Mangapedia: Kazuo Koike


Dark Horse was honored to know and publish the work of the great manga writer Kazuo Koike, who died on April 17 at the age of 82, less than a week after his contemporary, artist/writer Monkey Punch (Lupin III, Little Dracula).

Both creators published their respective signature works, Lone Wolf and Cub (drawn by the late master, Goseki Kojima) and Lupin III, in Futabasha’s weekly magazine Manga Action, which in the late 1960s and early ’70s was helping to turn manga from a mainly children’s medium into one which reached teens and adults as well.

What’s striking in retrospect is how Koike did it with a different, even counterintuitive approach. Monkey Punch’s Lupin III was a modern-day, fun-lovin’ criminal — a hero for late ’60s youth wishing to go wild. By contrast, Koike’s Itto Ogami was a samurai, living centuries ago within a now-vanished social order; he was stoic, old-school… and a dad! Ogami and his son were also rebels and vagabonds, fighting against a corrupt power structure that had marked them for death… an important achievement in itself toward broadening the reader base for manga in Japan during the early 1970s, and making comics there truly a mass, rather than a niche, medium.

Koike’s power to reach different generations was in far more than just his own books; he was an educator who for decades taught manga as something you must write, not only draw. Koike was the personal teacher of Rumiko Takahashi (Urusei Yatsura, Ranma ½), Hideyuki Kikuchi (Vampire Hunter D), and Garon Tsuchiya, the writer of the Eisner Award-winning Oldboy, to name only a few.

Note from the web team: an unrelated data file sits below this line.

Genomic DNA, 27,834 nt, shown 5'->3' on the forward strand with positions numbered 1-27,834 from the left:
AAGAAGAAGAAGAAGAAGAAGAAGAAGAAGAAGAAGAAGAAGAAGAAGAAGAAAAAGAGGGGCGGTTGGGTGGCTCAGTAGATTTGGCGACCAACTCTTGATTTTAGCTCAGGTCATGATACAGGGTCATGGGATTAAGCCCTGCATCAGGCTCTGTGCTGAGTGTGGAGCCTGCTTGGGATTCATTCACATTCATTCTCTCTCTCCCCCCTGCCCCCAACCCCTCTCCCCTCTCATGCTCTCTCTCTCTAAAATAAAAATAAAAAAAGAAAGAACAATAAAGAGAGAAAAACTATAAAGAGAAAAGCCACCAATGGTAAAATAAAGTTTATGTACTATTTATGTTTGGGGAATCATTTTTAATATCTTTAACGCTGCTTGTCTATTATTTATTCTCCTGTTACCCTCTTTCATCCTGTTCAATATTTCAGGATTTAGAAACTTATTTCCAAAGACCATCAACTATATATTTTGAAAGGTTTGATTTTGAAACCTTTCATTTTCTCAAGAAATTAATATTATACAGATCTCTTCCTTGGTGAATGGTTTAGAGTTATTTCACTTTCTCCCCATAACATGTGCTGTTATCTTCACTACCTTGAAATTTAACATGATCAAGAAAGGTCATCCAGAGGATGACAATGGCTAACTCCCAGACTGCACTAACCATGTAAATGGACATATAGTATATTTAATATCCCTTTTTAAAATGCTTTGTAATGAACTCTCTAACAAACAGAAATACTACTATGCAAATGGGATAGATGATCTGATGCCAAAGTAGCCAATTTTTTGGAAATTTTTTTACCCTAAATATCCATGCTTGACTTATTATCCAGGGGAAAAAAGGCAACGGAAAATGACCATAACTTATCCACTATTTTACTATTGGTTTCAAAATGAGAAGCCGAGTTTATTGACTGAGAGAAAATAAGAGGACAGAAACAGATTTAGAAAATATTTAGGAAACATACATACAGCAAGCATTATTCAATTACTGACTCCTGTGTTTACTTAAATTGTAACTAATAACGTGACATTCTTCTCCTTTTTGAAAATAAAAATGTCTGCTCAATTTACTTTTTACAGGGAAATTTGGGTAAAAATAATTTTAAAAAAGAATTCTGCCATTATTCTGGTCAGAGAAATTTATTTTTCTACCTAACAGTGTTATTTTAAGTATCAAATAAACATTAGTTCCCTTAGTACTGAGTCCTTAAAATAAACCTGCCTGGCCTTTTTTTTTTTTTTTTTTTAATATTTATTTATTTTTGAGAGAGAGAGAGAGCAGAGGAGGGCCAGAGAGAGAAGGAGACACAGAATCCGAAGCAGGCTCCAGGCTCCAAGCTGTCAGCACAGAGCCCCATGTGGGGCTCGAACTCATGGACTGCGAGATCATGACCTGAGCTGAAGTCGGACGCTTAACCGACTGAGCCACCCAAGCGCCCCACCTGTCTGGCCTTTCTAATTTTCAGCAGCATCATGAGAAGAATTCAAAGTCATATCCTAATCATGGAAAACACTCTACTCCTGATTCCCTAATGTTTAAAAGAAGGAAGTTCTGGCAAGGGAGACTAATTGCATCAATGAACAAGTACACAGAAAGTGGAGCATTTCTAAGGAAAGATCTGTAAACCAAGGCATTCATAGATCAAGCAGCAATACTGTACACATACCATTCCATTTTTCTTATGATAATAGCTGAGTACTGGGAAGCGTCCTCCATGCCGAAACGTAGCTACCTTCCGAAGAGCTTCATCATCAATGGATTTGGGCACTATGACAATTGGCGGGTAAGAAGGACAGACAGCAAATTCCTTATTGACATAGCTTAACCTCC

It’s no coincidence that in the end it was Lone Wolf and Cub that marked groundbreaking events in the English-language manga industry: not once, not twice, but three times! In 1987 it became the first manga series to be published in English on a monthly basis. In 2000, Dark Horse released the entire series straight to graphic novel — a publishing approach that would become the industry standard shortly thereafter. And in 2018, Dark Horse released the final chapter of Lone Wolf & Cub as a gallery edition — the first manga gallery edition ever made (even in Japan).

Kazuo Koike-sensei lived to see his work open up the entire field of manga for the whole world. In 2013, he got the chance to meet one of his own heroes, Stan Lee, at San Diego Comic Con. How proud Koike would have been to see the manga section in PREVIEWS!



 

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